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The Montreal Alouettes hold defensive end Michael Sam’s rights in the CFL.  Their General Manager believes Sam may indeed choose to give Canadian football a try.

“The CFL is cut out perfectly for his style,” Popp told the Montreal Gazette.  “It would give him the opportunity to do what he does best.

“His agent knows.  They’re ready.  They know this may be what it is.  It’s Michael who has to make the decision — and he might never come.”

Popp is hesitant because it appeared in 2014 that Sam may join the CFL, but he didn’t.

“The indications were he was ready to come last fall, and he’s still not with us,” Popp said.  “So I really don’t know.  Seriously, I’d say our chances are 50-50.”

If Sam wants to play in the NFL, it should be more like 100-0.  Unwanted by the NFL after leaving Penn State in 2005, Cameron Wake went to the CFL, became a star pass rusher, signed with the Dolphins in 2008, and became a star pass rusher.

So if Sam is serious about getting to the NFL, Sam can show up for the Veteran Combine every year and wait for a call that’s never going to come, or he can go to the CFL and try to play his way to the NFL.  Of course, there’s a chance he may fail.  But if he’s determined to get to the NFL, that shouldn’t stop him from trying.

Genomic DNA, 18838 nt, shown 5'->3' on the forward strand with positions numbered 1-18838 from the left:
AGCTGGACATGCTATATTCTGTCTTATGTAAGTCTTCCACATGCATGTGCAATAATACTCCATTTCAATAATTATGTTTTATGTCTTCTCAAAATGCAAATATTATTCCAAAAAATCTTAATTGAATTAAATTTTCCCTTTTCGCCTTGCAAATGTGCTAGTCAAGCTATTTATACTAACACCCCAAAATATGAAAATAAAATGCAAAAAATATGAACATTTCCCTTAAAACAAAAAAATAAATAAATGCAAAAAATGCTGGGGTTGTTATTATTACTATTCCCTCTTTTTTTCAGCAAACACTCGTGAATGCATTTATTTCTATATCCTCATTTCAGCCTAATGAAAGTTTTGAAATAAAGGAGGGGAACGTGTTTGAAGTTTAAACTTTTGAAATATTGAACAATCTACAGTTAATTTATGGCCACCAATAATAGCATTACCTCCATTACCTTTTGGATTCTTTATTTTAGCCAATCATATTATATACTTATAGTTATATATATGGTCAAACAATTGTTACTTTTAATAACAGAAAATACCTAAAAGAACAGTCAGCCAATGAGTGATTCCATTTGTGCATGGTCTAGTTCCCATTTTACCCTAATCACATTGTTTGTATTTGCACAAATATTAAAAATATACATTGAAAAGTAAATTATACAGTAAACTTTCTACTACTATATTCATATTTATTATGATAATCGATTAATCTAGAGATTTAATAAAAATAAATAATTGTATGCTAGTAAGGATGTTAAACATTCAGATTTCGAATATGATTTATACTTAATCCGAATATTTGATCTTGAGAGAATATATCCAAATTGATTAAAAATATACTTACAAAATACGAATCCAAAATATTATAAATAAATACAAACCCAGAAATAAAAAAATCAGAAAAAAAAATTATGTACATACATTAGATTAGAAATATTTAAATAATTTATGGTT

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Marcus Mariota also not attending the NFL Draft

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Following in the footsteps of Jameis Winston, Oregon quarterback Marcus Mariota has also decided to forgo attending the NFL Draft on April 30.

According to Adam Schefter of ESPN.com, Mariota has elected to remain home in Hawaii instead of attending the draft in person in Chicago.

Per Schefter, Mariota feels it’s important for him, personally and culturally, to go through the experience at home.

Winston has elected to remain at home as well because his grandmother has type-2 diabetes and cannot travel to the event. With Mariota also electing not to make the trip, it could very likely mean the top two selections in the draft will not be in attendance to shake hands and provide a photo opportunity with Roger Goodell.